Gerry Canavan

the smartest kid on earth

Posts Tagged ‘banking

Wednesday Links!

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Fans aren’t the irrational ones. They know how to seize pleasure from the world and hold tight even as it hurts them. If fandom is simply an obedient response to the signals of the consumer market, it is an obedience which threatens to overrun its master while saying yes.

* On unprofessional bodies.

* Another “I’m a professor” essay.

What my experience has taught me must become every instructor’s priority — that is, if we are in the profession because we want to develop engaged citizens. I have learned to teach students to notice how they are being groomed to join a “docile and contingent workforce” whenever they are not encouraged to think in ways that feel like a challenge. I couldn’t do this if I were busy cowering to avoid complaints. Besides, I want my students to be passionately engaged and to feel empowered about speaking up both inside and outside of my classroom. The real question, then, is: how can professors broach controversial topics in a way that does not lend itself to complaints that are grounded more in emotion than in intellectual inquiry? The solution is simple, but implementing it requires courage and tenacity: professors need to directly discuss power and power differentials, no matter the subject area.

Tenure, Fairness, and Fear(lessness).

But that is not really something that makes professors special. Rather, it is good for people to make their lives less fearsome and their minds less fearful. Those of us who have some of that privilege in our working lives should hold our heads high and try to be allies to others who are working to get their share of it. There’s no shame in having security, only in keeping other people from it.

In the wake of the UW System Board of Regents’ decision last week to “pretend to have tenure,” System leaders are coming to acknowledge more and more in their public statements the correctness of the worries they have simultaneously attempted to depict as alarmist. The very grave problem posed by section 39 of the JFC omnibus motion is finally on the public radar of UW administrators, though they continue to soft-pedal its severity.

Can the University of Wisconsin Survive Governor Walker?

* Unless you are in highly unusual circumstances, really, do not think of adjuncting as a long-term career.

* What different colleges could do with $400 million.

In Heated State-Budget Fights, Students Strive to Be Heard.

* Scenes from the class struggle at Cooper Union: Five Trustees, Including Daniel Libeskind, Abruptly Resign.

The accusations against Mr. Walker, one of several new claims of academic misconduct involving Texas athletes, illustrate how the university has appeared to let academically deficient players push the limits of its policy on academic integrity as it has sought to improve its teams’ academic records.

* On disliking poetry.

But the emerging field of Republican candidates for the 2016 presidential election is something else altogether. Of the dozen or so people who have declared or are thought likely to declare, every one can be described as a full-blown adult failure. These are people who, in most cases, have been granted virtually every imaginable advantage on the road to success, and managed nevertheless to foul things up along the way.

* And then there was Rand, scooping the Democrats again.

“We will make them appear less Asian when they apply,” he says. “While it is controversial, this is what we do.”

Concerned that kindergarten has become overly academic in recent years, this suburban school district south of Baltimore is introducing a new curriculum in the fall for 5-year-olds. Chief among its features is a most old-fashioned concept: play.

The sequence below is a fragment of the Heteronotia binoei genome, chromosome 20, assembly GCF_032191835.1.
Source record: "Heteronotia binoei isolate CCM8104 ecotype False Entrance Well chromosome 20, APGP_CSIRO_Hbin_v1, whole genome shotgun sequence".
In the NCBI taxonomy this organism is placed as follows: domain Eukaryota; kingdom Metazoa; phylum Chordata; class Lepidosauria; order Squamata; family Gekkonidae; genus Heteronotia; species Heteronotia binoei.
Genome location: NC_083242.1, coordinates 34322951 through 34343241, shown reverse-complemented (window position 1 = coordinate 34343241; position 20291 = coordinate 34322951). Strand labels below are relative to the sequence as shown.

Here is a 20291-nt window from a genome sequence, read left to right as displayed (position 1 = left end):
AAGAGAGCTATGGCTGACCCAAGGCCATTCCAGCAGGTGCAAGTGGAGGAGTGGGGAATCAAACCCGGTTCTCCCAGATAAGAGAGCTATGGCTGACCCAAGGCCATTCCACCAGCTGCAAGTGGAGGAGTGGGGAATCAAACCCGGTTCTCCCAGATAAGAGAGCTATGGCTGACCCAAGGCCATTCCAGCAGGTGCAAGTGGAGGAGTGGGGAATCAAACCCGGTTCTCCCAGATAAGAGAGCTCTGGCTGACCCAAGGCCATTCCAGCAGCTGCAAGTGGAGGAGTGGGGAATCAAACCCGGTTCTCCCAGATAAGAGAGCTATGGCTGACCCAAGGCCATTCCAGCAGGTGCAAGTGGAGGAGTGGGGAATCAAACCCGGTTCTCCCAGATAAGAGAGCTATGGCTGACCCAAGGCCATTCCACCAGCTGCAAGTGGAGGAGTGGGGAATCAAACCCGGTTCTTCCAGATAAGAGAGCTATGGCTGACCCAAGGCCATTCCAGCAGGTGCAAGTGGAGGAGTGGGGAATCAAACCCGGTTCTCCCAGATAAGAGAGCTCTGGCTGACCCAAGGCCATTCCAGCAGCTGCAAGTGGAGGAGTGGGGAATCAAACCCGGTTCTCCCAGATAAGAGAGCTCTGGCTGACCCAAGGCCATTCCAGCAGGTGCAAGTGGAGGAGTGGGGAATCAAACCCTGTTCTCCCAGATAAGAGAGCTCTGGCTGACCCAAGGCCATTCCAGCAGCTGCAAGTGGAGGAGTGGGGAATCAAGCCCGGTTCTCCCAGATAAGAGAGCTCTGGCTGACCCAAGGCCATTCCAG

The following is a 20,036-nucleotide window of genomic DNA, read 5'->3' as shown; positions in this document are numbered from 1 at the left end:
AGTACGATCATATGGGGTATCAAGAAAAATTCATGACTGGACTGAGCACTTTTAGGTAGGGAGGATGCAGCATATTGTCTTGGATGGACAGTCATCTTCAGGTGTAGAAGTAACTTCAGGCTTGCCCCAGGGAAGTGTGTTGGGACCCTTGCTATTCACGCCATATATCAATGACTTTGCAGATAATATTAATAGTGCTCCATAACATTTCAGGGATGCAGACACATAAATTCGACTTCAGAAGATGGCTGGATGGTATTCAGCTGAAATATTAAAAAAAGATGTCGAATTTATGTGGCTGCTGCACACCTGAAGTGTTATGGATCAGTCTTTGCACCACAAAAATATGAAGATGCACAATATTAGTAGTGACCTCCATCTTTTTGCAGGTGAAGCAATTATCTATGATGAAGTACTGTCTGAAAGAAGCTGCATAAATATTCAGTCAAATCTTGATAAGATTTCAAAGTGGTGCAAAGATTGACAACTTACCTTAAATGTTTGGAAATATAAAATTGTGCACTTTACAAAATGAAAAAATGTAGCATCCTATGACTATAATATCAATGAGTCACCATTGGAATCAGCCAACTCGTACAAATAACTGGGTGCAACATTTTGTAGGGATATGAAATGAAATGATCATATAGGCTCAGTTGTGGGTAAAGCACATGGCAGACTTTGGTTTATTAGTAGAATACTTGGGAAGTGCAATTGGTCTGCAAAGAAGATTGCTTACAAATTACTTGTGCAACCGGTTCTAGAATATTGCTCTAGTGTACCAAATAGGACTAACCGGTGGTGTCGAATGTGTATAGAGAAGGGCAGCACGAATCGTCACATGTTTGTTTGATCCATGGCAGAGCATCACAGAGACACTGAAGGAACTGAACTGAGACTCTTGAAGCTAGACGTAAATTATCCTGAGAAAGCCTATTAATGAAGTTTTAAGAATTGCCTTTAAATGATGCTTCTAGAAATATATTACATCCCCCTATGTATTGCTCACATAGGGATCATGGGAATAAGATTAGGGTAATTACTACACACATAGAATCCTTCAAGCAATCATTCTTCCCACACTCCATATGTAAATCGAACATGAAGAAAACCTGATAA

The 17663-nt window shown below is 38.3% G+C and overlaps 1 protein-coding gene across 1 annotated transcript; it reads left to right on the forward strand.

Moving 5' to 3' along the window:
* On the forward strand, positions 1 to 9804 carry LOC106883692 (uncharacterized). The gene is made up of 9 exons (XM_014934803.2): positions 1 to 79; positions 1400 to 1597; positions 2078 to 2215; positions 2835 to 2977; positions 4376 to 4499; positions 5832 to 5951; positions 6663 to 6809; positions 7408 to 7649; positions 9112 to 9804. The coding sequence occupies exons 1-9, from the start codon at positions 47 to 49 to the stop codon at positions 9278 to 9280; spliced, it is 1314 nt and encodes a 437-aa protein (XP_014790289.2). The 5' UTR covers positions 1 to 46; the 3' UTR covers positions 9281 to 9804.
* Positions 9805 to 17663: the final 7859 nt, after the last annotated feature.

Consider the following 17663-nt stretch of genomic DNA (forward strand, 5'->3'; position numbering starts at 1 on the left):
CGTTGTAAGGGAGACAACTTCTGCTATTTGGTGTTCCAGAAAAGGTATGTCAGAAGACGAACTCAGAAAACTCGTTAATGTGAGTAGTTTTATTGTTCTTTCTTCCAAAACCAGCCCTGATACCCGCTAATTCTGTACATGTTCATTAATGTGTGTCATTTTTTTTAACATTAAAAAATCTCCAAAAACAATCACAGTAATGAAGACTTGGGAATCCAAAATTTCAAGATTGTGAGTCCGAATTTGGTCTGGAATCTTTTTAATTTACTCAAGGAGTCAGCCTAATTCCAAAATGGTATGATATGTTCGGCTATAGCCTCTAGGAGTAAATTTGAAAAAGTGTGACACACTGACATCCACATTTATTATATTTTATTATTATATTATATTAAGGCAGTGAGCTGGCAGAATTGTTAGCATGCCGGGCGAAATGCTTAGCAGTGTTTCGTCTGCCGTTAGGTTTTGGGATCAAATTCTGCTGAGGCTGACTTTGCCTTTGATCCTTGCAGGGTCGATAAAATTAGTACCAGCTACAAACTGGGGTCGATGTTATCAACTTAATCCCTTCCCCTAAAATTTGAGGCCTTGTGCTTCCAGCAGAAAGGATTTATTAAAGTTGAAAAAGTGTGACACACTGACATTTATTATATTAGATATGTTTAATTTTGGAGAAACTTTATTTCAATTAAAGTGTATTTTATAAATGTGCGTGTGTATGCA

* From infancy to employment, this is a life-denying, love-denying mindset, informed not by joy or contentment, but by an ambition that is both desperate and pointless, for it cannot compensate for what it displaces: childhood, family life, the joys of summer, meaningful and productive work, a sense of arrival, living in the moment.

How Utah Became A Bizarre, Blissful Epicenter For Get-Rich-Quick Schemes.

* New government research shows that female military veterans commit suicide at nearly six times the rate of other women, a startling finding that experts say poses disturbing questions about the backgrounds and experiences of women who serve in the armed forces.

Apple is finally fixing the reason your Mac and iPhone’s Wi-Fi sucks.

The constant cycle of phone upgrades — in which consumers buy phones once a new model comes out every two or so years — is having serious effects on the environment, according to a new study.

Why These Tiny Island Nations Are Planning To Sue Fossil Fuel Companies.

* music is inefficient beep bop boop

Why Franklin Richards Is The Most Ridiculous Character In All Of Comics.

* Information wants to be free! With regard to the pornographic material Osama Bin Laden had in his possession at the time of his death, responsive records, should they exist, would be contained in the operational files. The CIA Information Act, 50 U.S.C 431, as amended, exempts CIA operational files from search, review, publication, and disclosure requirements of the FOIA. To the extent that this material exists, the CIA would be prohibited by 18 USC Section 1461 from mailing obscene matter.

Six days in North Korea.

* “Officer Involved.”

Iceland put bankers in jail rather than bailing them out — and it worked.

* And Germany’s oldest student, 102, gets PhD denied by Nazis.


Friday Links!

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* CFP: In More’s Footsteps: Utopia and Science Fiction.

* CFP: The Comics of Art Spiegelman.

* In case you missed it: the syllabus for my summer science fiction course.

* Your official Mad Men finale odds sheet.

Stop sanitizing the history of the run-up to Iraq War.

In this small suburb outside Milwaukee, no one in the Menomonee Falls School District escapes the rigorous demands of data.

What Makes a University Public?: Privatization, Environmental Racism, and UC Berkeley’s Real Estate Office.